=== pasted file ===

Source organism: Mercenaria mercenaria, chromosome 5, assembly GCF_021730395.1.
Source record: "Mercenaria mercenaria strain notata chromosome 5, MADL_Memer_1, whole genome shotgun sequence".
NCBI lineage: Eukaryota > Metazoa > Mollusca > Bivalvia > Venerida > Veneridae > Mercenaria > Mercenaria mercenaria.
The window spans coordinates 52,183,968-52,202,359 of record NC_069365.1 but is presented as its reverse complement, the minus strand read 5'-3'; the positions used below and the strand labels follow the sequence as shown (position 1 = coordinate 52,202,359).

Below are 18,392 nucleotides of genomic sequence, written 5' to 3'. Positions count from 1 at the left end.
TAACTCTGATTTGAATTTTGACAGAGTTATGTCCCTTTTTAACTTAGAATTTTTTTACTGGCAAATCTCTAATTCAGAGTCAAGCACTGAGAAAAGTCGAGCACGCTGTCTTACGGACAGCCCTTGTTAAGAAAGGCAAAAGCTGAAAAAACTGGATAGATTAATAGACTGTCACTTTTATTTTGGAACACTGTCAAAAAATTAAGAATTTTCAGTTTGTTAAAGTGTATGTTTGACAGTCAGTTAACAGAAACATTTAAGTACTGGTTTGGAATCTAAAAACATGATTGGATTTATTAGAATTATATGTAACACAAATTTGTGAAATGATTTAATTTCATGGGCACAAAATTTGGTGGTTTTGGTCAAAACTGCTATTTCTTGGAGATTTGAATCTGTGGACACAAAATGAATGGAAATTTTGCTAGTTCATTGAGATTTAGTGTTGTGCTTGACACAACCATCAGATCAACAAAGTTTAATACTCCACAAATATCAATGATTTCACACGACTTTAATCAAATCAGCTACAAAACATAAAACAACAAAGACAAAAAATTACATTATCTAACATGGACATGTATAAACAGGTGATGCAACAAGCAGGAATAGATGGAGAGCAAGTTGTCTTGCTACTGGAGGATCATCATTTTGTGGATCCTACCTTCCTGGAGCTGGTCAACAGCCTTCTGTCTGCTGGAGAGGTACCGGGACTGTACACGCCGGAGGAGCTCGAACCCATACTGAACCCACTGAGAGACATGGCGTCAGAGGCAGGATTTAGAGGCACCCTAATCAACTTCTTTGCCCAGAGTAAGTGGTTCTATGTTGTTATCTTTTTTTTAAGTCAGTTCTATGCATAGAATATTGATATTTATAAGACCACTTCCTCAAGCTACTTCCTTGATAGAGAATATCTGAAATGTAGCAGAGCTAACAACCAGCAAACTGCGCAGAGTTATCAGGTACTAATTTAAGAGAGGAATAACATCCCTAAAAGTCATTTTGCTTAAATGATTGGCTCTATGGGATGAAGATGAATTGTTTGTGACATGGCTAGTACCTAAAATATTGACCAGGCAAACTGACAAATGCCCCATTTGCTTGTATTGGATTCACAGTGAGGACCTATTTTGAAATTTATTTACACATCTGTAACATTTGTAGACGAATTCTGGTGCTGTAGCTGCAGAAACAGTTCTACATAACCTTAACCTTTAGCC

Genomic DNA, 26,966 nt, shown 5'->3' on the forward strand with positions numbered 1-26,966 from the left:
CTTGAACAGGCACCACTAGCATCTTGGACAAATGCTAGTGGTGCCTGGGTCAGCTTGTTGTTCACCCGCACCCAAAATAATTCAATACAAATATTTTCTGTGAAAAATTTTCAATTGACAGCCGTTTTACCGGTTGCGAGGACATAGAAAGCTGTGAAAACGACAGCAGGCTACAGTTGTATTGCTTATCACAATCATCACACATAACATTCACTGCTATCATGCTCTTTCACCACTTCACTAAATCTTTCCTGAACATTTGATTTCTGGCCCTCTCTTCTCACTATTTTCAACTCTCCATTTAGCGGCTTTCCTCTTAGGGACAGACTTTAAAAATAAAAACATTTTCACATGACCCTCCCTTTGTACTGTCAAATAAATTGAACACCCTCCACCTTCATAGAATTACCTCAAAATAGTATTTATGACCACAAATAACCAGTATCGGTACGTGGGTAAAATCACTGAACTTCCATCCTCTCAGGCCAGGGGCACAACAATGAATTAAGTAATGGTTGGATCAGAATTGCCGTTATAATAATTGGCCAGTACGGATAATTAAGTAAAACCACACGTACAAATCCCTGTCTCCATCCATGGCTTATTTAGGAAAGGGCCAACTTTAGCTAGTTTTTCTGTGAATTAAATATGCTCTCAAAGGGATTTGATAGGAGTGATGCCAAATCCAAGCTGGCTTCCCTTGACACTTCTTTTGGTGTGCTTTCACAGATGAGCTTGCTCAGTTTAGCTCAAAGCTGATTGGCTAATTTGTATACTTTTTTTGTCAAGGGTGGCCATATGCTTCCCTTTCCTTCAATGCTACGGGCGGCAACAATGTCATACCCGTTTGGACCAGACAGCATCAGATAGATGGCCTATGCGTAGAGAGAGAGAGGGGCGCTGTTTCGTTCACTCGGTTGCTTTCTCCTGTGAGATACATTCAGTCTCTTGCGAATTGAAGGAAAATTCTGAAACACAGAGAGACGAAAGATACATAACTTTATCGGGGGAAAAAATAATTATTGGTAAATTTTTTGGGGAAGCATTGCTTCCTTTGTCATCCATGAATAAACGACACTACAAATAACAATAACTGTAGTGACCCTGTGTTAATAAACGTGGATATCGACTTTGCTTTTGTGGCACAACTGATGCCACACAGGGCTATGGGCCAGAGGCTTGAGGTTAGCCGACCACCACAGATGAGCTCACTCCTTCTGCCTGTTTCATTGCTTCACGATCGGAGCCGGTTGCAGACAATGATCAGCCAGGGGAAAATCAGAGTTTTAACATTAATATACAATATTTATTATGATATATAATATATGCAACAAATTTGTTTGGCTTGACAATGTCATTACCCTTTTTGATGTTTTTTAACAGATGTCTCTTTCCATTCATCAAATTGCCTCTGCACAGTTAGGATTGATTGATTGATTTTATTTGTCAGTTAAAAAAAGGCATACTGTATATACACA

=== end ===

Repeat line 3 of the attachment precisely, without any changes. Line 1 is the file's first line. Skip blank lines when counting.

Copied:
NCBI lineage: Eukaryota > Metazoa > Mollusca > Bivalvia > Venerida > Veneridae > Mercenaria > Mercenaria mercenaria.